Installing a Nest thermostat is one of the most convenient ways to improve the everyday schedule of your heating and cooling. This smart thermostat can be taught your preferences and automatically make changes. But as you may expect, it won’t work correctly or at all if you see an error code on the display. The precise error code offers useful information about the underlying problem, something a professional technician can use to provide solutions that much sooner.
Let’s consider seven of the most common error codes you might encounter on your Nest thermostat. We’ll review the basics of each error code as well as how you could address it and the approximate cost to do so. Don’t forget that while the costs will ultimately be dependent on the specific Nest model, you can expect to pay between $75-$200 for repairs. This should include things like travel and labor costs on top of any specific components needed to wrap up repairs.
e298 – Critical
This critical error code is limited to the latest models of the Nest thermostat and is displayed when the power is detached from the system. As this is a critical power error, the thermostat will swap to the backup battery system. The error message will continue to be displayed until the issue is fixed.
Losing power to your Nest thermostat can be for numerous reasons. The wiring may have disconnected or become damaged, or a disconnection could have occurred further along in your electrical system. This could be the circuit breaker, fuse box or system switch. A professional technician should inspect electrical connections and wiring until they find the source of the problem.
e294 – Critical
Critical error code e294 is displayed when your Nest thermostat’s wiring should be reconfigured. More specifically, the technician will need to reconfigure the R wire. They’ll first perform a factory reset of your thermostat to ensure it’s not simply a software problem. If that doesn’t work, they’ll check the wiring diagram of the thermostat and start inspecting connectors.
They’ll shut off the power and progressively inspect each wire, ensuring they are fully attached into the connector with the correct amount of exposed copper. After they locate the problem connector, it can be exchanged for a new one.
e195 – Critical
This critical error code can show up when the weather outside is severely hot. The HVAC system can shut down and stop sending power to your Nest thermostat. When this problem lingers, the backup battery in your thermostat drains and the thermostat will finally power down. Assuming the breakers are on, you can examine a couple of other places before contacting a professional technician.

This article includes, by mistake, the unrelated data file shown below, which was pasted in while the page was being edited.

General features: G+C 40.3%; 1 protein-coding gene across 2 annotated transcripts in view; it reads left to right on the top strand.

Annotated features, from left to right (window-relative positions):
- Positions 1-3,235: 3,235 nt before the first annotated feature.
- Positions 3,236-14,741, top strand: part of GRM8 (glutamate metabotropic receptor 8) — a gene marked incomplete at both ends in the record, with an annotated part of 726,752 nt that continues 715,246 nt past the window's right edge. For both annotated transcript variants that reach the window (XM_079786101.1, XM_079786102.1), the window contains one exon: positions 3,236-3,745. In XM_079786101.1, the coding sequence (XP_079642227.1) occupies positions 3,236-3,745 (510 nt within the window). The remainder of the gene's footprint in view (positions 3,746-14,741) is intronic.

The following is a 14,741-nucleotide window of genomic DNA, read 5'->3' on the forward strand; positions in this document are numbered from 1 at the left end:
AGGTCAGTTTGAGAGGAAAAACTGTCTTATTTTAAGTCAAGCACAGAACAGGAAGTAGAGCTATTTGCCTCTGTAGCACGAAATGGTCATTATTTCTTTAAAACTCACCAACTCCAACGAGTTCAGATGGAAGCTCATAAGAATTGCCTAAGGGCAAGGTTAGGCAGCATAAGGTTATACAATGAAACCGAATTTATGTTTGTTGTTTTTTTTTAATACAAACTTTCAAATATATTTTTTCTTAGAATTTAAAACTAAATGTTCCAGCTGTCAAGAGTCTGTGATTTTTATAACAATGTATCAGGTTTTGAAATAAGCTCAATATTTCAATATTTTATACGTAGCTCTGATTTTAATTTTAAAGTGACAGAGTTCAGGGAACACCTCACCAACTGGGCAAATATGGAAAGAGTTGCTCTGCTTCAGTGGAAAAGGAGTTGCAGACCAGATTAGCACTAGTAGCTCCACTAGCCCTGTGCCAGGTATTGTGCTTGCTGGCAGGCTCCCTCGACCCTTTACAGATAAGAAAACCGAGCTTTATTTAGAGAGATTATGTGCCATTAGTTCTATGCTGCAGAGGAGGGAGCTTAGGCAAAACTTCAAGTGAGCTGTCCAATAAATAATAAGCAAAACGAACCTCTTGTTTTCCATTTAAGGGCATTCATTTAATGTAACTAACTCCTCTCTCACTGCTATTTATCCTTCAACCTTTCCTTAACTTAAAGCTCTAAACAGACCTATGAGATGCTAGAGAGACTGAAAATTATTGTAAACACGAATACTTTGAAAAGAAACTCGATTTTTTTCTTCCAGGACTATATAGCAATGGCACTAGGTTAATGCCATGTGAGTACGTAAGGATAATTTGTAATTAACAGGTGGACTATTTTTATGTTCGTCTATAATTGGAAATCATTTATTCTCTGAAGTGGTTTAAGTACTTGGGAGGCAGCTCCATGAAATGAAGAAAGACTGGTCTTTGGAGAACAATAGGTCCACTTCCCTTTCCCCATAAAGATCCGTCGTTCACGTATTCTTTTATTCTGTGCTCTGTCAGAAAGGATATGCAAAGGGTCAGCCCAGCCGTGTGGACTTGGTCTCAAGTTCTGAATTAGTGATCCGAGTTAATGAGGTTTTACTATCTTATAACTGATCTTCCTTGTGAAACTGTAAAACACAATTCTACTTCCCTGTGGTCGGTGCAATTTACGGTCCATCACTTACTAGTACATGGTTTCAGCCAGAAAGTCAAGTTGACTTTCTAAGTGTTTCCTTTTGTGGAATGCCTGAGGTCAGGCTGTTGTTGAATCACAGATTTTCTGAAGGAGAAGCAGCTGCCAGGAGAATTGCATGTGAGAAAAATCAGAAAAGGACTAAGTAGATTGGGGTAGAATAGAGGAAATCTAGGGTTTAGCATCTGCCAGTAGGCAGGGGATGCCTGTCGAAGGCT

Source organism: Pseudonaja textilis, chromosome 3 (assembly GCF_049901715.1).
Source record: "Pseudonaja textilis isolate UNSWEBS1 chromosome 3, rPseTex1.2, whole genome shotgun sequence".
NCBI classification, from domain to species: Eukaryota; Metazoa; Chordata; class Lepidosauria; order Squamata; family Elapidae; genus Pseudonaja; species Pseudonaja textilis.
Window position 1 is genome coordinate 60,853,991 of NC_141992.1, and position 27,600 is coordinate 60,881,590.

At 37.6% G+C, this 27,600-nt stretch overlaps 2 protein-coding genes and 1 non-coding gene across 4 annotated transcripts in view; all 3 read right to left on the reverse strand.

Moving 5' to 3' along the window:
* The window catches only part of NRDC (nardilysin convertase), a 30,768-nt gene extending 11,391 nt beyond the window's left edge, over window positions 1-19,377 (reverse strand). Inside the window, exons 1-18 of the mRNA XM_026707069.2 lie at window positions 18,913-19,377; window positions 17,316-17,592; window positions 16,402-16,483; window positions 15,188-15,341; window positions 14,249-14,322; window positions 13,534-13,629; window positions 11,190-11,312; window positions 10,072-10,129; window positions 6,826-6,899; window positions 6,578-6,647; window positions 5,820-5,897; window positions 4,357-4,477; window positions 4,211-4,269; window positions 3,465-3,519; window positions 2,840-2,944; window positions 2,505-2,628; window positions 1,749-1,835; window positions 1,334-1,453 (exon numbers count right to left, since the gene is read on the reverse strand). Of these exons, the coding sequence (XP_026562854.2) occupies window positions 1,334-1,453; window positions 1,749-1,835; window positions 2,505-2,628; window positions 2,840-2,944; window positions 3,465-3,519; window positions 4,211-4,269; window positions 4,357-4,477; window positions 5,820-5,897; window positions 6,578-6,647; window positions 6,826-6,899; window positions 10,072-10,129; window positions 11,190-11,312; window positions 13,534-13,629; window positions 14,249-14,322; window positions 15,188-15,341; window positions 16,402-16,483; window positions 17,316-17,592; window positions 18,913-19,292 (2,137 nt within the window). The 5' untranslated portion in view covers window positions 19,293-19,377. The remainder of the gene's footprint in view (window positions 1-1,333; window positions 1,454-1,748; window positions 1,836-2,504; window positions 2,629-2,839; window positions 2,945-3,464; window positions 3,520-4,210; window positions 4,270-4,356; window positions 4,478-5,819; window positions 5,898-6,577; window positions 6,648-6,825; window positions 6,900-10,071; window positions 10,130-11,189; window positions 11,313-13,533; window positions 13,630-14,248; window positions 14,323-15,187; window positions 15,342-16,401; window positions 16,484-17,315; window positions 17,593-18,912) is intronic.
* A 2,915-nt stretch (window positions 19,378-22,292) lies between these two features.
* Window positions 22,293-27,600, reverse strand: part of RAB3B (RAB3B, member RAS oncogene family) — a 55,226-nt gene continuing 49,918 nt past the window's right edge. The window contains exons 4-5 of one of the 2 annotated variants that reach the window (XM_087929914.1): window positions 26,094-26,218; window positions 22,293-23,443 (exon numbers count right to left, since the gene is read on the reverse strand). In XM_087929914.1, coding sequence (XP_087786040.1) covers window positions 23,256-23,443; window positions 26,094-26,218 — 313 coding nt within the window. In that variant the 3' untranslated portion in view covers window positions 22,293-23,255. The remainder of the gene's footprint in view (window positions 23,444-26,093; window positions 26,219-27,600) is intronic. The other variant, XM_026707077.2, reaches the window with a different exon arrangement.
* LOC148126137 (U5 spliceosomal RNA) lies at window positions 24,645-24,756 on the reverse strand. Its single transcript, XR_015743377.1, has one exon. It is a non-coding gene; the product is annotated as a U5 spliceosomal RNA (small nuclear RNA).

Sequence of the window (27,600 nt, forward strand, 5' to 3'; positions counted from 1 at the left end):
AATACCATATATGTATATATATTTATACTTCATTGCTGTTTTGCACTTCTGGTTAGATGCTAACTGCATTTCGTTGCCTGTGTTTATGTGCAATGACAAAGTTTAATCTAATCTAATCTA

Since this error can consume your thermostat’s battery, the first step might be restoring enough power to determine if this specific error code is what you’re working with. You can separate the thermostat from its base and supply power with a USB cable. If it reveals error code 195, you may continue to visually check components including the wiring as well as your air conditioner’s air filter or drainage system. If you don’t uncover anything wrong with these components, it will probably be best to call a pro.
e103 – Critical
Another critical error code, e103 indicates an electrical problem with your Nest thermostat. More specifically, e103 may refer to an overcurrent problem, which means the wiring is receiving more power than necessary. This will sometimes stem from the breaker box, an error from the control board or through a faulty connection in the thermostat. The technician can meticulously inspect and test the Nest’s electrical system to figure out where the power is surging or why the thermostat believes there’s an overcurrent problem.
Even though this error code isn’t critical, it can still stop you from using the Nest thermostat how you want to. Error code n260 concerns the lack of a C wire or Nest Power Connector, as not having one can block your Nest from receiving sufficient power. You can inspect the Nest’s C connector for the presence of a C wire and modify the wiring itself if there is. If not, you can get a Nest Power Connector.
Due to installation of a Nest Power Connector, you may notice error code E297 be displayed. This can be dealt with by updating your thermostat in Settings -> Software -> Update. If the Power Connector has already been installed, you’ll instead be required to update the wiring info in the app from Settings -> Thermostat -> Wiring -> Update wiring.
e104 – Critical
Similar to error code e103, e104 is a critical error originating from an overcurrent. If too much power is being delivered inside the Nest’s wiring, it can damage internal components and could even be a fire hazard. If you notice this error code pop up on your Nest thermostat and want to protect from electrical damage, it’s a good idea to switch the power off straightaway. You can then get in touch with a professional technician with the proper experience diagnosing and solving electrical problems.
e73 – Critical
When your thermostat displays error code e73, it signifies that the Rc wire is not receiving power.
This will sometimes be as straightforward as the breaker being switched off, but it can also be something with the wiring. After switching off the power to your HVAC system and thermostat, you can visually examine the wires to make sure nothing is loose or damaged. If nothing looks to be out of place, it’s time to get in touch with a local professional.